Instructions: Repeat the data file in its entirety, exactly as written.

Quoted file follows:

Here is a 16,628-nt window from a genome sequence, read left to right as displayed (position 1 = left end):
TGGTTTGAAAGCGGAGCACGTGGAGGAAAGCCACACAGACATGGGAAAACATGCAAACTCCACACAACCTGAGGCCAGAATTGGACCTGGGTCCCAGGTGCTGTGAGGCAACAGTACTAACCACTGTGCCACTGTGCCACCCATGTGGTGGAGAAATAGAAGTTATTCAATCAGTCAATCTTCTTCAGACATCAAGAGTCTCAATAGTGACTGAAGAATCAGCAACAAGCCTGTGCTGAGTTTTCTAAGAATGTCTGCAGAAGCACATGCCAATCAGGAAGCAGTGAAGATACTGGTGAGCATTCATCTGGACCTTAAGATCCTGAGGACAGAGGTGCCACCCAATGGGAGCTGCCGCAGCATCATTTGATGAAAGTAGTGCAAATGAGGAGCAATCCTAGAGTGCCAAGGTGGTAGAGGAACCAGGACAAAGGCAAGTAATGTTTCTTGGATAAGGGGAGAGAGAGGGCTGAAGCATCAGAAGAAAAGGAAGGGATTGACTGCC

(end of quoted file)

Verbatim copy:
Here is a 16,628-nt window from a genome sequence, read left to right as displayed (position 1 = left end):
TGGTTTGAAAGCGGAGCACGTGGAGGAAAGCCACACAGACATGGGAAAACATGCAAACTCCACACAACCTGAGGCCAGAATTGGACCTGGGTCCCAGGTGCTGTGAGGCAACAGTACTAACCACTGTGCCACTGTGCCACCCATGTGGTGGAGAAATAGAAGTTATTCAATCAGTCAATCTTCTTCAGACATCAAGAGTCTCAATAGTGACTGAAGAATCAGCAACAAGCCTGTGCTGAGTTTTCTAAGAATGTCTGCAGAAGCACATGCCAATCAGGAAGCAGTGAAGATACTGGTGAGCATTCATCTGGACCTTAAGATCCTGAGGACAGAGGTGCCACCCAATGGGAGCTGCCGCAGCATCATTTGATGAAAGTAGTGCAAATGAGGAGCAATCCTAGAGTGCCAAGGTGGTAGAGGAACCAGGACAAAGGCAAGTAATGTTTCTTGGATAAGGGGAGAGAGAGGGCTGAAGCATCAGAAGAAAAGGAAGGGATTGACTGCC